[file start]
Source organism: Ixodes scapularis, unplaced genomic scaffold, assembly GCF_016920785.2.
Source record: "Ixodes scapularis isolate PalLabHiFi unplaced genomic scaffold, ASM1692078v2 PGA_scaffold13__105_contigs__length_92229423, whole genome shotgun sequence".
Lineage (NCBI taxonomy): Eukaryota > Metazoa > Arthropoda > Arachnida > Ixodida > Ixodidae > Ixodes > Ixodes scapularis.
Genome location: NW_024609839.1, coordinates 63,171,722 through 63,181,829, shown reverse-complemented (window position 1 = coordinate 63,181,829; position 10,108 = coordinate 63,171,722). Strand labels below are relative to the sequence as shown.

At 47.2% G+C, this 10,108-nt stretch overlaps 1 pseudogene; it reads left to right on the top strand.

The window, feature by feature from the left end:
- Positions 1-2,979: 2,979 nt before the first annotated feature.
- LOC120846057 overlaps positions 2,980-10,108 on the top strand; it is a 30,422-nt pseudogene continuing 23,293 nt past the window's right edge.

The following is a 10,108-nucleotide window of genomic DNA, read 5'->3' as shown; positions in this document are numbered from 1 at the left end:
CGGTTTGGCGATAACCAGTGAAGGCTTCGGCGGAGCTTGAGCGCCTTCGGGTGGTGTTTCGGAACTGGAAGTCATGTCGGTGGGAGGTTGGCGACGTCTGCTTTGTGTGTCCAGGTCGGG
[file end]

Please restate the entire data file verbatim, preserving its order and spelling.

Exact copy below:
Source organism: Ixodes scapularis, unplaced genomic scaffold, assembly GCF_016920785.2.
Source record: "Ixodes scapularis isolate PalLabHiFi unplaced genomic scaffold, ASM1692078v2 PGA_scaffold13__105_contigs__length_92229423, whole genome shotgun sequence".
Lineage (NCBI taxonomy): Eukaryota > Metazoa > Arthropoda > Arachnida > Ixodida > Ixodidae > Ixodes > Ixodes scapularis.
Genome location: NW_024609839.1, coordinates 63,171,722 through 63,181,829, shown reverse-complemented (window position 1 = coordinate 63,181,829; position 10,108 = coordinate 63,171,722). Strand labels below are relative to the sequence as shown.

At 47.2% G+C, this 10,108-nt stretch overlaps 1 pseudogene; it reads left to right on the top strand.

The window, feature by feature from the left end:
- Positions 1-2,979: 2,979 nt before the first annotated feature.
- LOC120846057 overlaps positions 2,980-10,108 on the top strand; it is a 30,422-nt pseudogene continuing 23,293 nt past the window's right edge.

The following is a 10,108-nucleotide window of genomic DNA, read 5'->3' as shown; positions in this document are numbered from 1 at the left end:
CGGTTTGGCGATAACCAGTGAAGGCTTCGGCGGAGCTTGAGCGCCTTCGGGTGGTGTTTCGGAACTGGAAGTCATGTCGGTGGGAGGTTGGCGACGTCTGCTTTGTGTGTCCAGGTCGGG